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Andrew Blechman
Robin Helfand, owner of Robin's Candy in Great Barrington, Massachusetts, with a box of Squirrel Nut Zippers.

U R Famous: WSJ is Wink Wink Nuts 4 local confectioner and her stash of Sweethearts XOXO

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By Thursday, Feb 14, 2019 Life In the Berkshires 13

It’s not easy to get on the front page of the Wall Street Journal. Usually you need to have made a lot of money. Or stolen a lot of money. Or something in between.

But the news of Robin Helfand, and her eponymous candy store in Great Barrington, was read by more than two million Journal readers this Tuesday and the story was far more sweet than sour. According to the Journal, Helfand was Smarties enough to corner the market on Sweethearts — those chalky font-kerning challenged but beloved heart-shaped candies that few romantics, from pre-school to Kimball Farms, can imagine Valentine’s Day without.

Cornering the market may be a bit of an exaggeration, and Helfand was actually featured in the Journal’s mirthful A-Hed column. But Helfand nonetheless got a jump on big name national competitors when she sensed a heart-shaped sugar withdrawal was imminent.

New England Confectionery Company Sweethearts that will no longer be available since Necco has gone out of business. Photo: Andrew Blechman

News of New England Confectionery Company’s (“Necco”) demise came as a surprise to some, but not to those in the candy business. Traditional confectioners have fallen on hard times, their brands often picked up by hedge funds keen to make a quick buck. Brands of yore are frequently traded like baseball cards among financiers and competitors as they slice and dice what’s deemed valuable and what’s deemed best spun-off. Necco is no exception.

The family company, in existence for more than 150 years went belly up last year. Its brands (and formulas) were bought by a hedge fund, who then sold off several of the brands. Sweethearts ended up in what might be assumed to be the capable hands of Spangler Candy Co., makers of candy canes and Dum Dum lollipops. Spangler let it be known that they’d have plenty of Sweethearts ready for V-Day 2019. But rumors snaked their way through trade journals like Candy and Snacks Today that consumers would be left, well, heartbroken.

From Tuesday’s Wall Street Journal.

“I read about it in a national trade journal, and my suspicions were confirmed when I saw it mentioned in a regional candy journal,” Helfand says. “That’s when I began amassing them.”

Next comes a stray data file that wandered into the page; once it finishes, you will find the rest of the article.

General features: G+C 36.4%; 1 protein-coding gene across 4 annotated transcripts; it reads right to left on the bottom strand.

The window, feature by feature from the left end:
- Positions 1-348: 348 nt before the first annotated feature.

Helfand started hoarding them last April and went into full Jaw Buster mode by mid-summer, while her competitors were seemingly stuck in Now and Later mode. By Labor Day, she was Queen Midas of Sweethearts, with one-thousand pounds of loose love wishes and nearly a thousand boxes of the packaged ones. Her savvy prescience paid off: the day before Valentine’s Day and she was down to less than a hundred pounds of loose hearts and a few dozen of the boxed variety.

A fascinating thing about walking into a candy store is not just that you can legally buy enough sweets to make your tummy ache. It’s the smell the moment you walk in. And the sight of so many wrappers that bring back memories from deep recesses of layered memories, sepia toned in taste. Offer up the year you were born and where in the country you spent your formative years, and Helfand will give you a Willy Wonka tour of some of your tenderest memories. Having grown up in Princeton in the 1970s, she guided me to her stack of memory-faded Now and Laters, just like the ones I bought at the public pool snack bar for 10 cents and shared with my pals as we ran back towards the pool barefoot on the hot pavement in our period swimsuits only to hear the lifeguard’s whistle and admonition to walk not run. The simple visage of that packaging brings back memories of Wacky Packs, my dad’s Buick that was a total lemon (remember when cars could be lemons?), dodgeball, and Dutch boy haircuts.

Candy carries memories. Candy Dots on Paper, Jolly Ranchers, Malt balls, Smarties, Pez, Laffy Taffy, Sugar Daddies, Pop Rocks, Hubba Bubba. All memories, strengthened by multiple senses, taste, smell, and perhaps the sound of laughter.